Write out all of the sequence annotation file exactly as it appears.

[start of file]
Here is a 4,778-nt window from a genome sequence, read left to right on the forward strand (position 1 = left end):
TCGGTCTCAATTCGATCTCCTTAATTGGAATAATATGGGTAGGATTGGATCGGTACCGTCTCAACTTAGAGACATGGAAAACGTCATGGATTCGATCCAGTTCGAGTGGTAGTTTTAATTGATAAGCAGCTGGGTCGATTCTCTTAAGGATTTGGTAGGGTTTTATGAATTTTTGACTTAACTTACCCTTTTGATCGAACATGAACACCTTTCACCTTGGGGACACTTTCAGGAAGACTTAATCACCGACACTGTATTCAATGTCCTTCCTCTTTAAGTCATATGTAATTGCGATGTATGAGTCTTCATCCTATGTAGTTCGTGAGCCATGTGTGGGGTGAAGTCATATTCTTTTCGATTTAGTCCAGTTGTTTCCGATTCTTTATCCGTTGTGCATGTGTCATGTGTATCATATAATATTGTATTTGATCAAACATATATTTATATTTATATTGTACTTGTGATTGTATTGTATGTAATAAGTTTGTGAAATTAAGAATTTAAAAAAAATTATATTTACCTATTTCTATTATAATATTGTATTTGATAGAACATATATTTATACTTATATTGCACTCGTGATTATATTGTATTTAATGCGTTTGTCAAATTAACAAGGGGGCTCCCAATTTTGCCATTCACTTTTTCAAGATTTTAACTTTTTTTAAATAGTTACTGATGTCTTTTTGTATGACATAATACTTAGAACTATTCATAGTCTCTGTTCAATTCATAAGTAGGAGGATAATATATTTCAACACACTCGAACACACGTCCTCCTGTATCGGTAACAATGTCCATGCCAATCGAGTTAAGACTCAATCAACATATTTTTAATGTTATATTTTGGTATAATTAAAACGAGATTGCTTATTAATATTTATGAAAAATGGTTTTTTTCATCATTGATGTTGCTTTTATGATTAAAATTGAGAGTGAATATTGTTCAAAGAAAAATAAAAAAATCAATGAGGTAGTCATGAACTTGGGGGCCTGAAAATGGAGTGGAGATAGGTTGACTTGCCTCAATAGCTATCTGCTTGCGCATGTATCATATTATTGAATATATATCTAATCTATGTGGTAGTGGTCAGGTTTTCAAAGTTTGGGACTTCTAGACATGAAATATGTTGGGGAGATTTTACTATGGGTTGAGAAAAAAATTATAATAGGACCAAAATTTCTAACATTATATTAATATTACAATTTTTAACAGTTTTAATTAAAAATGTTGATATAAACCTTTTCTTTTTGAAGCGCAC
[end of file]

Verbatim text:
Here is a 4,778-nt window from a genome sequence, read left to right on the forward strand (position 1 = left end):
TCGGTCTCAATTCGATCTCCTTAATTGGAATAATATGGGTAGGATTGGATCGGTACCGTCTCAACTTAGAGACATGGAAAACGTCATGGATTCGATCCAGTTCGAGTGGTAGTTTTAATTGATAAGCAGCTGGGTCGATTCTCTTAAGGATTTGGTAGGGTTTTATGAATTTTTGACTTAACTTACCCTTTTGATCGAACATGAACACCTTTCACCTTGGGGACACTTTCAGGAAGACTTAATCACCGACACTGTATTCAATGTCCTTCCTCTTTAAGTCATATGTAATTGCGATGTATGAGTCTTCATCCTATGTAGTTCGTGAGCCATGTGTGGGGTGAAGTCATATTCTTTTCGATTTAGTCCAGTTGTTTCCGATTCTTTATCCGTTGTGCATGTGTCATGTGTATCATATAATATTGTATTTGATCAAACATATATTTATATTTATATTGTACTTGTGATTGTATTGTATGTAATAAGTTTGTGAAATTAAGAATTTAAAAAAAATTATATTTACCTATTTCTATTATAATATTGTATTTGATAGAACATATATTTATACTTATATTGCACTCGTGATTATATTGTATTTAATGCGTTTGTCAAATTAACAAGGGGGCTCCCAATTTTGCCATTCACTTTTTCAAGATTTTAACTTTTTTTAAATAGTTACTGATGTCTTTTTGTATGACATAATACTTAGAACTATTCATAGTCTCTGTTCAATTCATAAGTAGGAGGATAATATATTTCAACACACTCGAACACACGTCCTCCTGTATCGGTAACAATGTCCATGCCAATCGAGTTAAGACTCAATCAACATATTTTTAATGTTATATTTTGGTATAATTAAAACGAGATTGCTTATTAATATTTATGAAAAATGGTTTTTTTCATCATTGATGTTGCTTTTATGATTAAAATTGAGAGTGAATATTGTTCAAAGAAAAATAAAAAAATCAATGAGGTAGTCATGAACTTGGGGGCCTGAAAATGGAGTGGAGATAGGTTGACTTGCCTCAATAGCTATCTGCTTGCGCATGTATCATATTATTGAATATATATCTAATCTATGTGGTAGTGGTCAGGTTTTCAAAGTTTGGGACTTCTAGACATGAAATATGTTGGGGAGATTTTACTATGGGTTGAGAAAAAAATTATAATAGGACCAAAATTTCTAACATTATATTAATATTACAATTTTTAACAGTTTTAATTAAAAATGTTGATATAAACCTTTTCTTTTTGAAGCGCAC